Dr. Katja Flber and Professor Oliver Daumke, structural biologists at the Max Delbrck Center for Molecular Medicine (MDC) Berlin-Buch, together with researchers from Freie Universitt (FU) Berlin, have determined the molecular structure of dynamin, a 'wire-puller' that mediates nutrient uptake into the cell. Since pathogens such as HIV can also enter the body's cells in this way, understanding the underlying molecular mechanisms can potentially open up new approaches for medical applications (Nature, DOI: 10.1038/nature10369)*.
Many nutrients pass from the blood through cell membrane channels into the body cells. However, appropriate channels do not exist for all nutrients. For example, iron binds outside the cell to a large transport molecule and is imported by other means, via endocytosis, into the cell. The cargo-containing transport molecules bind to the cell membrane, which invaginates inward. The iron molecules along with their transporters are taken up in a small membrane bubble (vesicle) into the cell and released there.
An important 'wire-puller' of endocytosis is the protein molecule dynamin. And that in the most literal sense of the word: If a vesicle forms, the dynamin molecules self-assemble and form a spiral around the neck of the vesicle. Dynamin functions like a small motor: It uses the energy of the cell's GTP to pull the spiral together, constricting the neck of the vesicle so that it detaches from the cell membrane.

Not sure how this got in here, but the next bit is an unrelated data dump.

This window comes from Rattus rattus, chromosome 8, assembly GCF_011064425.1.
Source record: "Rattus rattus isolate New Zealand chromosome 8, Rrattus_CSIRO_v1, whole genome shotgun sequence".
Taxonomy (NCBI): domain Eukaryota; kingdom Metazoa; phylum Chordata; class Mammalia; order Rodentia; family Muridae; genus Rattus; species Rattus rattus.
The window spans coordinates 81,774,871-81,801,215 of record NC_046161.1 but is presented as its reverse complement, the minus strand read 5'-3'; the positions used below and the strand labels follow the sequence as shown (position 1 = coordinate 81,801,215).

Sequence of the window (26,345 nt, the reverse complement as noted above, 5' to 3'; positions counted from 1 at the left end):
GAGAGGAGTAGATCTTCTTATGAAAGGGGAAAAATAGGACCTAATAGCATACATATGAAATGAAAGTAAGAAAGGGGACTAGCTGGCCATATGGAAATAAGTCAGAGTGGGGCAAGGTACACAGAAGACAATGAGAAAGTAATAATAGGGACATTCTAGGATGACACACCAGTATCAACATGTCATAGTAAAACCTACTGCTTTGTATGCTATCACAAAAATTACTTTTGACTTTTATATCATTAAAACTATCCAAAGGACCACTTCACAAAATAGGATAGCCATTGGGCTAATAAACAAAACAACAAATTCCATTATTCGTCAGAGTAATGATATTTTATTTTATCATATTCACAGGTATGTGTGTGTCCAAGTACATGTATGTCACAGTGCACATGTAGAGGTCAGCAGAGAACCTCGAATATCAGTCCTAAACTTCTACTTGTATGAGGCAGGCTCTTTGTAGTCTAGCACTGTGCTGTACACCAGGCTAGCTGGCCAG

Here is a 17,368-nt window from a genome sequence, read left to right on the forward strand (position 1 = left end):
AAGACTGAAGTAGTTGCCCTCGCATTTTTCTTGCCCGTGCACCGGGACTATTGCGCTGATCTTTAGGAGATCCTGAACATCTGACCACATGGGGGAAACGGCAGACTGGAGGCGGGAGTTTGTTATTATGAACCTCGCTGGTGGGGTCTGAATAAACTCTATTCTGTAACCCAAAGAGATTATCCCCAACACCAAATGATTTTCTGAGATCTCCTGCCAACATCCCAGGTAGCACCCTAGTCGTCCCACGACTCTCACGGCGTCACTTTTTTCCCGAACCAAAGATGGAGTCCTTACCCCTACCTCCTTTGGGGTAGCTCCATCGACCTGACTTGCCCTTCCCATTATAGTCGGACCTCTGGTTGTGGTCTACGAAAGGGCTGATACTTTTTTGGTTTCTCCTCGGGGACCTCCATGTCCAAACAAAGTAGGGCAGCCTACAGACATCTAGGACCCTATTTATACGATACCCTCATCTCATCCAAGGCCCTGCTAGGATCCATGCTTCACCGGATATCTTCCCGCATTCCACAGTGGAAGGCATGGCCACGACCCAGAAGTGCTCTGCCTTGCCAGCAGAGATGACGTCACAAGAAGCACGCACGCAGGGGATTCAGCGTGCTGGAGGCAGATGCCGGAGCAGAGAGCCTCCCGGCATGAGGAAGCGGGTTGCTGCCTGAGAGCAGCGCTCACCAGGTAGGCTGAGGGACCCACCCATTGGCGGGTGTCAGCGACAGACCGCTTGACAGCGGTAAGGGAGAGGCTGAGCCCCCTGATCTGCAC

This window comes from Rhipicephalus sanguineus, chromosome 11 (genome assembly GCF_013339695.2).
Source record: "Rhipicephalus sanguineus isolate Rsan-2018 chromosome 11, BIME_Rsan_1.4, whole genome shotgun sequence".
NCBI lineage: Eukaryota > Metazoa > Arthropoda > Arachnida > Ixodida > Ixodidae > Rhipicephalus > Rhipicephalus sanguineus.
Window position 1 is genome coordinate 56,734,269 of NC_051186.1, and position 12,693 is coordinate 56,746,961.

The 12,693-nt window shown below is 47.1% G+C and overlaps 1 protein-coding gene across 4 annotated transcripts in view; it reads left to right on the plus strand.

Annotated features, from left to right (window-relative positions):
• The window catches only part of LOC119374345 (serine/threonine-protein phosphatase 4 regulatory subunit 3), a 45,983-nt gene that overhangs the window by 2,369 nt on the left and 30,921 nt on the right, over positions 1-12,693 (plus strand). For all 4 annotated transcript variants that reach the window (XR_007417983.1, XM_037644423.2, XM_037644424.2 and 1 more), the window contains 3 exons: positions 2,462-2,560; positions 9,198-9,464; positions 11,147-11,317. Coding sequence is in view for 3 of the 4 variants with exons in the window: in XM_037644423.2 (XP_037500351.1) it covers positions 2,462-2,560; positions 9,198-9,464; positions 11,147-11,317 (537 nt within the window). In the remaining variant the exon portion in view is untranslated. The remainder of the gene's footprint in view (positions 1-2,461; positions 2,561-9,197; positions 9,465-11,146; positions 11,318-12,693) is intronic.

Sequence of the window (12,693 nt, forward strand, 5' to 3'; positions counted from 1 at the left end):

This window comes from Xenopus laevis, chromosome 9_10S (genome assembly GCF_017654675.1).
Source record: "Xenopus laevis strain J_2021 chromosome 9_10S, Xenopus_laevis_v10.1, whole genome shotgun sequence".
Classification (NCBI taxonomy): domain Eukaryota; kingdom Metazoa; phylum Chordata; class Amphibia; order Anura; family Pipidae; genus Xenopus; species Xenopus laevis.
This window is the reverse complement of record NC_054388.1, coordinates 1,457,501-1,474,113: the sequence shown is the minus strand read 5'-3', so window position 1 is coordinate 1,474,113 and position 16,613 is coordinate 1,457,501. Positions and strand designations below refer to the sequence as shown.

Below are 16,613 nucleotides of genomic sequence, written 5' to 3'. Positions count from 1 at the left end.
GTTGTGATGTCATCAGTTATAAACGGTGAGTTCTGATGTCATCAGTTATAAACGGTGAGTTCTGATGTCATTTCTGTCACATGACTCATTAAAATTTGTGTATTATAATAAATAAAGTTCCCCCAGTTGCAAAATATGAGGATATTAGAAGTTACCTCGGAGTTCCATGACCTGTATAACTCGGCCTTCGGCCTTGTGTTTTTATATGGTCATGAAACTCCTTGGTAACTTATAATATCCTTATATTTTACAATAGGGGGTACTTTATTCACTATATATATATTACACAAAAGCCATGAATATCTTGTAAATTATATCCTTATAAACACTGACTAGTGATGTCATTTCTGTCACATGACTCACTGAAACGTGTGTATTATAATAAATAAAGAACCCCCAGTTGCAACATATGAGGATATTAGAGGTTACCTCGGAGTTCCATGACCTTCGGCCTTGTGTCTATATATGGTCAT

The molecular details of this 'pull' mechanism around the vesicle neck were previously unknown. In their present study, MDC structural biologists Professor Daumke and Dr. Flber, together with the endocytosis researcher Professor Volker Haucke and the bioinformatician Dr. Frank No of FU Berlin, provide fundamental insights into this process. Using X-ray diffraction analysis, they succeeded in building a structural model of dynamin. For this study it was necessary to produce protein crystals of dyn
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